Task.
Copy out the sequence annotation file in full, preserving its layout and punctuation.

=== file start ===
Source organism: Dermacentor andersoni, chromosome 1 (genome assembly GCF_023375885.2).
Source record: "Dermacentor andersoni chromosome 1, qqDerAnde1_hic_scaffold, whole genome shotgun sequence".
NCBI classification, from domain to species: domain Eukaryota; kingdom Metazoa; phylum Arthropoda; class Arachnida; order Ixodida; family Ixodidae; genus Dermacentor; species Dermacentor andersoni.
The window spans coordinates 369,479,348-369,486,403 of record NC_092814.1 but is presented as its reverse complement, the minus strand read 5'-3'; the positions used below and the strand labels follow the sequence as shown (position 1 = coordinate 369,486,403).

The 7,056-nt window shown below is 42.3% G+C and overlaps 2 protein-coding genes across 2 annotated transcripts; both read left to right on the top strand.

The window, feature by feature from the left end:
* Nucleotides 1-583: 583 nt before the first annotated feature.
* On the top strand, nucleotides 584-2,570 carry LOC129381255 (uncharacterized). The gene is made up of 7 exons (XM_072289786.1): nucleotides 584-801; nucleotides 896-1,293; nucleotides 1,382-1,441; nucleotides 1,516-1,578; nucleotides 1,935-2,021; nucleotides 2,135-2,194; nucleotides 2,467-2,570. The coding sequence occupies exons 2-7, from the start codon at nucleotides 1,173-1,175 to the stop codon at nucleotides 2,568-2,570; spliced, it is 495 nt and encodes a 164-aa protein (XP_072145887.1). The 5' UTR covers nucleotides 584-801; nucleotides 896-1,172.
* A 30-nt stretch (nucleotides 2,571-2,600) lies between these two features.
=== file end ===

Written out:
Source organism: Dermacentor andersoni, chromosome 1 (genome assembly GCF_023375885.2).
Source record: "Dermacentor andersoni chromosome 1, qqDerAnde1_hic_scaffold, whole genome shotgun sequence".
NCBI classification, from domain to species: domain Eukaryota; kingdom Metazoa; phylum Arthropoda; class Arachnida; order Ixodida; family Ixodidae; genus Dermacentor; species Dermacentor andersoni.
The window spans coordinates 369,479,348-369,486,403 of record NC_092814.1 but is presented as its reverse complement, the minus strand read 5'-3'; the positions used below and the strand labels follow the sequence as shown (position 1 = coordinate 369,486,403).

The 7,056-nt window shown below is 42.3% G+C and overlaps 2 protein-coding genes across 2 annotated transcripts; both read left to right on the top strand.

The window, feature by feature from the left end:
* Nucleotides 1-583: 583 nt before the first annotated feature.
* On the top strand, nucleotides 584-2,570 carry LOC129381255 (uncharacterized). The gene is made up of 7 exons (XM_072289786.1): nucleotides 584-801; nucleotides 896-1,293; nucleotides 1,382-1,441; nucleotides 1,516-1,578; nucleotides 1,935-2,021; nucleotides 2,135-2,194; nucleotides 2,467-2,570. The coding sequence occupies exons 2-7, from the start codon at nucleotides 1,173-1,175 to the stop codon at nucleotides 2,568-2,570; spliced, it is 495 nt and encodes a 164-aa protein (XP_072145887.1). The 5' UTR covers nucleotides 584-801; nucleotides 896-1,172.
* A 30-nt stretch (nucleotides 2,571-2,600) lies between these two features.